ADI Academic Profiles - Stine Simonsen Puri and Lars Højer
By Kasper Ørntoft Thor, Asian Dynamics Initiative
The ADI Academic Profiles series focuses on promoting exemplary scholars, whose work puts the University of Copenhagen on the world map. The format also serves to inspire researchers, scholars and students alike, honouring extraordinary achievements in academia.
Escalations: A Comparative Ethnographic Study of Accelerating Change
Within the last decade, the world has witnessed a number of escalations sparked by decisive yet often unremarkable events. These escalations are rarely anticipated and their outcomes are almost always unpredictable. Their tremendous effects, however, are beyond question. In the project entitled Escalations: A Comparative Ethnographic Study of Accelerating Change, post doc Stine Simonsen Puri and associate professor Lars Højer of the Department of Cross-Cultural and Regional Studies seek – with a group of colleagues – to understand and theorize these escalating processes from an anthropological perspective.
The project is funded by the Danish Research Council for Independent Research Ɩ Humanities.
What is the aim of the project, and how would you define escalations?
Lars: Escalations have never previously been studied or theorized as such. They usually start with a triggering event that changes things in a radical way. This initiates an accelerating process that draws other things into their hurricane-like circuit. Recent examples would include the Arab Spring, the Financial Crisis, or the Cartoon Controversy. What we want to do in this project is to look at such processes that we believe may be thought of as escalations and explore them ethnographically.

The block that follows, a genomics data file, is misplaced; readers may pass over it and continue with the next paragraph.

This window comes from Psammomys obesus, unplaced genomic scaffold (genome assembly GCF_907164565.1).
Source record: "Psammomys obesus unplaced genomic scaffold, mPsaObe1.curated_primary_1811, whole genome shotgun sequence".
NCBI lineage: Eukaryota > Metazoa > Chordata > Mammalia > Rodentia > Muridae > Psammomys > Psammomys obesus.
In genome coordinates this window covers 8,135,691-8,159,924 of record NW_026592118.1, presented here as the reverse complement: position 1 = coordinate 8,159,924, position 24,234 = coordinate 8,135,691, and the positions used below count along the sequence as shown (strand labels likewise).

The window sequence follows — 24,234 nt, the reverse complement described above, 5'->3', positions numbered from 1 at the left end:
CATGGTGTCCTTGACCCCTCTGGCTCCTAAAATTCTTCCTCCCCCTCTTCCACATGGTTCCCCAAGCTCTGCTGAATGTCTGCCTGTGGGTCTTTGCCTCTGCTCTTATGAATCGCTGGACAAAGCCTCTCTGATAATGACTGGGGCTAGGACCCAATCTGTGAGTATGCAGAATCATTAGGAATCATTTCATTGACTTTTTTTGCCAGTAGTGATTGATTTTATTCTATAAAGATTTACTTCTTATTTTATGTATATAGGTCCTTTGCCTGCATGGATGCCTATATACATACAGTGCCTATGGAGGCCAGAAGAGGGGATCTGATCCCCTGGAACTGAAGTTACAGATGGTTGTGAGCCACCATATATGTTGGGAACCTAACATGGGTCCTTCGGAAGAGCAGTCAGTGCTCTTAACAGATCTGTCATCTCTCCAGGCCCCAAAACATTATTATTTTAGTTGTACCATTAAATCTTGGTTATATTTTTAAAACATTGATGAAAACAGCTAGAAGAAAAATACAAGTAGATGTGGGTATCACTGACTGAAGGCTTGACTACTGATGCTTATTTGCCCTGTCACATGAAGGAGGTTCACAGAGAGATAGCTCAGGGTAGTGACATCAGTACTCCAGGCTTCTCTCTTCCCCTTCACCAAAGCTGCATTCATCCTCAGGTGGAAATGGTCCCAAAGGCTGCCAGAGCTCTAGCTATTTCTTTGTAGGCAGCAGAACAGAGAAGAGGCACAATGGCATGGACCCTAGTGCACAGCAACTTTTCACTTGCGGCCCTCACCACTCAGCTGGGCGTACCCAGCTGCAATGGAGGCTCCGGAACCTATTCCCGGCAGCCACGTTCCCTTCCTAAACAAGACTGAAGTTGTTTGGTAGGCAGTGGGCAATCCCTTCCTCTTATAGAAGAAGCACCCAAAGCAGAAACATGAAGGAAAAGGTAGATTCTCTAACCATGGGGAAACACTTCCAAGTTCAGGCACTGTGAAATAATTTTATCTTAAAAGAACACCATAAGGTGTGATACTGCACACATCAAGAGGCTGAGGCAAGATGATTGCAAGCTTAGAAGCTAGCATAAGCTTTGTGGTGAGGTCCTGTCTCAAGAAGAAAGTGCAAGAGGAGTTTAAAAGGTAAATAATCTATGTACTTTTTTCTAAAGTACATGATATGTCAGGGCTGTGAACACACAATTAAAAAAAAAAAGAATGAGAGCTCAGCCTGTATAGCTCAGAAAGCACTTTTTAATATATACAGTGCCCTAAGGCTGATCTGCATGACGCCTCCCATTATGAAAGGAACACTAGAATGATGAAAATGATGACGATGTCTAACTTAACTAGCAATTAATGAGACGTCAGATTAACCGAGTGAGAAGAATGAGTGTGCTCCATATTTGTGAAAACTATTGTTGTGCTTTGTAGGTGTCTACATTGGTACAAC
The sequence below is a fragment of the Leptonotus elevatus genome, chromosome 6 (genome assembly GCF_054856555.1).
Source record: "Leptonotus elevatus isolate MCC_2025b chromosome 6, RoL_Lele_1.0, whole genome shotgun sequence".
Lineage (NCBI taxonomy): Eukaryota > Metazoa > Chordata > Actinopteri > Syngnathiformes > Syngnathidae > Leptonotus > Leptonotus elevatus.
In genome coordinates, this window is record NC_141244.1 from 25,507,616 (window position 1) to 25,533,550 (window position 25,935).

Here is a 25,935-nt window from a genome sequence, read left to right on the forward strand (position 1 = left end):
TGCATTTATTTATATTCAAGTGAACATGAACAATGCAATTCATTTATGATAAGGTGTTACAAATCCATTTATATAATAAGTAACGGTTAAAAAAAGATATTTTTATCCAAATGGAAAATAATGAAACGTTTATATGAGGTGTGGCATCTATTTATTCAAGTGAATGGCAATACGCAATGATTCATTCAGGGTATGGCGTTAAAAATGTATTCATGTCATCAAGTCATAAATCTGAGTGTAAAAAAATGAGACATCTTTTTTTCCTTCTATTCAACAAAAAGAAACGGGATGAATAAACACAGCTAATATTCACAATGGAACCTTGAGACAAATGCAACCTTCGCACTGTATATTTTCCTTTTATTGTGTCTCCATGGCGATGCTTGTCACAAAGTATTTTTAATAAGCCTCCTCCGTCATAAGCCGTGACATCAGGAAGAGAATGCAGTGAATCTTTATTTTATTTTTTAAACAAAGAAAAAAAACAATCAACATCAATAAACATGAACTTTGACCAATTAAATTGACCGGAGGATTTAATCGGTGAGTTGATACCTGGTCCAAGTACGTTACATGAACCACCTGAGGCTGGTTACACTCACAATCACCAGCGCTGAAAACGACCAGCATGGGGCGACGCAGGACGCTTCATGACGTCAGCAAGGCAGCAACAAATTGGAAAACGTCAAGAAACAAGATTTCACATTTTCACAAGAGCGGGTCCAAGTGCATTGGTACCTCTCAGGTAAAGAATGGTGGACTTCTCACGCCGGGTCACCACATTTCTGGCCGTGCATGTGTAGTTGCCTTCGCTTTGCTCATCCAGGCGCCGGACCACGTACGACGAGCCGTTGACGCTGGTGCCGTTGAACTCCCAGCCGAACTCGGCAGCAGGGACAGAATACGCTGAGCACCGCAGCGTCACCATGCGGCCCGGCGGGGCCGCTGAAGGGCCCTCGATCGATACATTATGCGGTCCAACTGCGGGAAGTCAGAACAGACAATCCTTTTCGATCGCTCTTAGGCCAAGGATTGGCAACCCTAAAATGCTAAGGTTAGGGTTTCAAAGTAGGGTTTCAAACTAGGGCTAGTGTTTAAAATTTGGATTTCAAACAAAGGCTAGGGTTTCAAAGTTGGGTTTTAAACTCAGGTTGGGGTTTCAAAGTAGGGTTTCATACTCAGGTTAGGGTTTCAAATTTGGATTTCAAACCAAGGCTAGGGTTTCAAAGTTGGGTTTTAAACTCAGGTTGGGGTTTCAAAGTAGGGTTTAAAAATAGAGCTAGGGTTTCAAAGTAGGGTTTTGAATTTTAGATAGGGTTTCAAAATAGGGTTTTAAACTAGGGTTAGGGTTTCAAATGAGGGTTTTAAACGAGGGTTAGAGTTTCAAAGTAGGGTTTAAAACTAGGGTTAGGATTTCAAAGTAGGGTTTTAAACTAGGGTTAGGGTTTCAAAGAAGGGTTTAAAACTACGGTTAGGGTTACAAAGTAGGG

Stine: Talking about escalations, as mentioned we have the prime examples of the Financial Crisis and the Arab Spring. The word 'escalation' is often used to describe such changes where everything hits off. But what is the actual meaning of the word? What do we mean when we talk about escalations?
Lars: Although it is a popular concept, it has not been properly thought about. Looking at an event such as the Arab Spring, it is obvious that during the process a lot of changes were set in motion. But this was not a straightforward, linear process, and the changes were not necessarily what you would expect them to be. So in our understanding, there is always a certain amount of unpredictability in escalations.
Stine: Also, we are trying to establish a different way of theorizing some forms of change. You have certain ways of thinking about change: as a step from one thing to another, a development from here to there. We want to rethink the way we perceive how certain forms of changes come about. So it is also a comment on existing theories of change.
As part of the project Escalations: A Comparative Ethnographic Study of Accelerating Change, both Lars and Stine are working on individual subprojects that relate to escalations. Stine's project, entitled Monsoonal Escalations in India and Beyond, will explore escalations at the interface between agriculture, climate and finance in relation to the monsoon in India. Lars' project, entitled Mining frenzy and escalating economies in Mongolia, will explore how the imaginings of a future mining project in Mongolia becomes an imagined and 'spectacular' reference point that intensifies and escalates present actions and imaginations. The third subproject, carried out by Anja Kublitz (Aalborg University), will deal with the effects of the Arab Spring among Muslims living in housing projects in Denmark. Affiliated subprojects are carried out by Andreas Bandak (ToRS) on the social life of prayer among Syrian Christian refugees in the context of the Syrian crisis and by Stine Krøijer (Anthropology) on the political life of trees – and conflicts related to this – in the Ecuadorian Amazon.